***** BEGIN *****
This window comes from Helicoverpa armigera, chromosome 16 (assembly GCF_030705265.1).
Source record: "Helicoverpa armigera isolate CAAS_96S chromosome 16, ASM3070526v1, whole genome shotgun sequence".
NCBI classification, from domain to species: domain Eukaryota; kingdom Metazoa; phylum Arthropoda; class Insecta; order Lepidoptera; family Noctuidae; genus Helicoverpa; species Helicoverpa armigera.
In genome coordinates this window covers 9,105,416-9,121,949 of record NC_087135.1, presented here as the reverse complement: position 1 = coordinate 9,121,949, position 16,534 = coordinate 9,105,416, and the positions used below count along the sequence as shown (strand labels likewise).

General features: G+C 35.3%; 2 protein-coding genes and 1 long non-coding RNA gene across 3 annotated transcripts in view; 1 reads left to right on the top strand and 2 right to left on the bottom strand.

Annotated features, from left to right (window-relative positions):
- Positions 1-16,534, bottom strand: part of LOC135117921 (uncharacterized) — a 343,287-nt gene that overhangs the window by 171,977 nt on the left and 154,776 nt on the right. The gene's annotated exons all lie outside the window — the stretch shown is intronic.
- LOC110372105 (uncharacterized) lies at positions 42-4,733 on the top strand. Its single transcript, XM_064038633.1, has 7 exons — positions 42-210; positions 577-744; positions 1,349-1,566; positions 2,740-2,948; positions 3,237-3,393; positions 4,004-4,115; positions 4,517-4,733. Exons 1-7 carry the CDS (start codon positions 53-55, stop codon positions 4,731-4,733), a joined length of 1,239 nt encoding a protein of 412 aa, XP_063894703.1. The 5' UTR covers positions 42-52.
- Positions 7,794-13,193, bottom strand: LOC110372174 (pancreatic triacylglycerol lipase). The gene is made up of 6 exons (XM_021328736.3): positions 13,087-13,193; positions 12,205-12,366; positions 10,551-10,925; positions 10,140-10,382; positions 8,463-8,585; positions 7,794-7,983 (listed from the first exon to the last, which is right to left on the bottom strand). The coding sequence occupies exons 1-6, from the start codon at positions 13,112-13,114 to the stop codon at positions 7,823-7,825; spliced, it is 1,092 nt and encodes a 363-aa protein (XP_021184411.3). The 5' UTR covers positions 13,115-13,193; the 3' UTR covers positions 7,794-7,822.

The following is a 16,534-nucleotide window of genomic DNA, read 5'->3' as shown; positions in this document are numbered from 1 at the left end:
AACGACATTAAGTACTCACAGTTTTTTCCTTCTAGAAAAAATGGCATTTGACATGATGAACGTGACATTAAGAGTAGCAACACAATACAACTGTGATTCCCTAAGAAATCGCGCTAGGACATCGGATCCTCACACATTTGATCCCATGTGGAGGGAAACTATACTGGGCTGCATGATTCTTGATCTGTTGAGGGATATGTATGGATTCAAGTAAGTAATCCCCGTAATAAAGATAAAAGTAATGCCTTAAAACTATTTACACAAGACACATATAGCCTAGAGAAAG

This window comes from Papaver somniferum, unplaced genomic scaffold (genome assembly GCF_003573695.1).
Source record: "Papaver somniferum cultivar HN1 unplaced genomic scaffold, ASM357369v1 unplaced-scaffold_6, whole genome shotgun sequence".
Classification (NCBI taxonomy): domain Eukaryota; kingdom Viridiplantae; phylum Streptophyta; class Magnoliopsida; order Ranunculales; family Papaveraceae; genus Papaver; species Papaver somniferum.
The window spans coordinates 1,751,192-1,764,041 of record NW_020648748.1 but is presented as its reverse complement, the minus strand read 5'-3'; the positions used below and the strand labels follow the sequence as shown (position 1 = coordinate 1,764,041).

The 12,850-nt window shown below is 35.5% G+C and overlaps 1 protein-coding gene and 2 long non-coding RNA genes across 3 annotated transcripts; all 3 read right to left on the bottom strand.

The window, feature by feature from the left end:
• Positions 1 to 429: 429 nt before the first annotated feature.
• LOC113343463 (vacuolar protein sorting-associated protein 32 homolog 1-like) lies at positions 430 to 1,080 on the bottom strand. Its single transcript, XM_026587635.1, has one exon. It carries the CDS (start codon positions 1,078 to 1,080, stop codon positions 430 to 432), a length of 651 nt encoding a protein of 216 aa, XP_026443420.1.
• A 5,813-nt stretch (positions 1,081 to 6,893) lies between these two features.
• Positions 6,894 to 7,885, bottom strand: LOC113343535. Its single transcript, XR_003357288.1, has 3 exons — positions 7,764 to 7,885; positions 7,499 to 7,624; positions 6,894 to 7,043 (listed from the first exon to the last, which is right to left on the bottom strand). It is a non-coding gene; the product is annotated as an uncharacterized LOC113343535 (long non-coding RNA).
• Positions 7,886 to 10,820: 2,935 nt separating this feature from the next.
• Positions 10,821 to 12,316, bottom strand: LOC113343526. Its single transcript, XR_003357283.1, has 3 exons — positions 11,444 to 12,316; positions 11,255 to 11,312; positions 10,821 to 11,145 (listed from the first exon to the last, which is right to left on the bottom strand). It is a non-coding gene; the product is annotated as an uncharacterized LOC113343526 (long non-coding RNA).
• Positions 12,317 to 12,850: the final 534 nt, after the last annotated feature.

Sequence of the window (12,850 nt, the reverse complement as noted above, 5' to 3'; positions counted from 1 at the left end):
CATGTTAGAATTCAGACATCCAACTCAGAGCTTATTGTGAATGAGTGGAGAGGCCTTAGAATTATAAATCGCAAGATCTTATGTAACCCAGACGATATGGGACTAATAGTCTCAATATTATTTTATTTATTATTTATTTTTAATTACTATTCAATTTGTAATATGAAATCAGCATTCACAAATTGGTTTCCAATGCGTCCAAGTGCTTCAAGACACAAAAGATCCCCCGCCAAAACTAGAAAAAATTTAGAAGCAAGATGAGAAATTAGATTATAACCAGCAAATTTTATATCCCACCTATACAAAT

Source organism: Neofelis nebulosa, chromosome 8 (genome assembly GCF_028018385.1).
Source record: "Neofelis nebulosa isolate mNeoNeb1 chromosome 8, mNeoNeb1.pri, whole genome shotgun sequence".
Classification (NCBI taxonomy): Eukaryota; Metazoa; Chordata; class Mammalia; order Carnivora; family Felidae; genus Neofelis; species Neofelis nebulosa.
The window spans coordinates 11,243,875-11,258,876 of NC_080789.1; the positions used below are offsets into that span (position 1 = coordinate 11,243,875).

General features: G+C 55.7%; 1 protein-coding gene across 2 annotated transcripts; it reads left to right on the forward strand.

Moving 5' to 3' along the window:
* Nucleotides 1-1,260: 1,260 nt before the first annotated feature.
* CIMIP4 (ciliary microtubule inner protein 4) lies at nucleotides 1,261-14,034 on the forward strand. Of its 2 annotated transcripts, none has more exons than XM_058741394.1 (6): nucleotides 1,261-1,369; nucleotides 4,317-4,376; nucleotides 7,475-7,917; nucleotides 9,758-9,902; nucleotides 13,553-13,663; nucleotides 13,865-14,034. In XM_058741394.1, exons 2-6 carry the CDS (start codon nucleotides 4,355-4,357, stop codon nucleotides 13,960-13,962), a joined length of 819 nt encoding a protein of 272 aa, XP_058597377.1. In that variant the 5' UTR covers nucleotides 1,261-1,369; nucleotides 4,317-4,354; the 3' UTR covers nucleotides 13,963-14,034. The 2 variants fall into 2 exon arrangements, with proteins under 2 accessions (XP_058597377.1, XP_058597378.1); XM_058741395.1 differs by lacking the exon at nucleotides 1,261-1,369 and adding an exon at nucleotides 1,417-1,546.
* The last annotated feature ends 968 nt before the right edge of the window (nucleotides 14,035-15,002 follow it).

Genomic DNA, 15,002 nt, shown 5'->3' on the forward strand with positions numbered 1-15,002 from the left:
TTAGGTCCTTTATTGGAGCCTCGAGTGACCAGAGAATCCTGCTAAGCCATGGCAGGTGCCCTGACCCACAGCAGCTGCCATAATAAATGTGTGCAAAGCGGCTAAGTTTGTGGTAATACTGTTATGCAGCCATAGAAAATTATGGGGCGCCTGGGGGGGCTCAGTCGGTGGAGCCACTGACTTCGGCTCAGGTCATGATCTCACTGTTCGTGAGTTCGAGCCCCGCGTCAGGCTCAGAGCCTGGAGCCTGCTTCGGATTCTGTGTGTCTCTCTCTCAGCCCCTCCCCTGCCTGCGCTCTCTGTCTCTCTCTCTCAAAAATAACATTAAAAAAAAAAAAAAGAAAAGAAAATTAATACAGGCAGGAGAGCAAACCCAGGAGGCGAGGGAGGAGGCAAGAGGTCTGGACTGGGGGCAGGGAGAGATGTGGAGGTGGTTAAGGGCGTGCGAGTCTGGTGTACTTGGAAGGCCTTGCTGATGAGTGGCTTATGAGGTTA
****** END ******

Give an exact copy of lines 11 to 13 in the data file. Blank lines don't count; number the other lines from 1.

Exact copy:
AACGACATTAAGTACTCACAGTTTTTTCCTTCTAGAAAAAATGGCATTTGACATGATGAACGTGACATTAAGAGTAGCAACACAATACAACTGTGATTCCCTAAGAAATCGCGCTAGGACATCGGATCCTCACACATTTGATCCCATGTGGAGGGAAACTATACTGGGCTGCATGATTCTTGATCTGTTGAGGGATATGTATGGATTCAAGTAAGTAATCCCCGTAATAAAGATAAAAGTAATGCCTTAAAACTATTTACACAAGACACATATAGCCTAGAGAAAG

This window comes from Papaver somniferum, unplaced genomic scaffold (genome assembly GCF_003573695.1).
Source record: "Papaver somniferum cultivar HN1 unplaced genomic scaffold, ASM357369v1 unplaced-scaffold_6, whole genome shotgun sequence".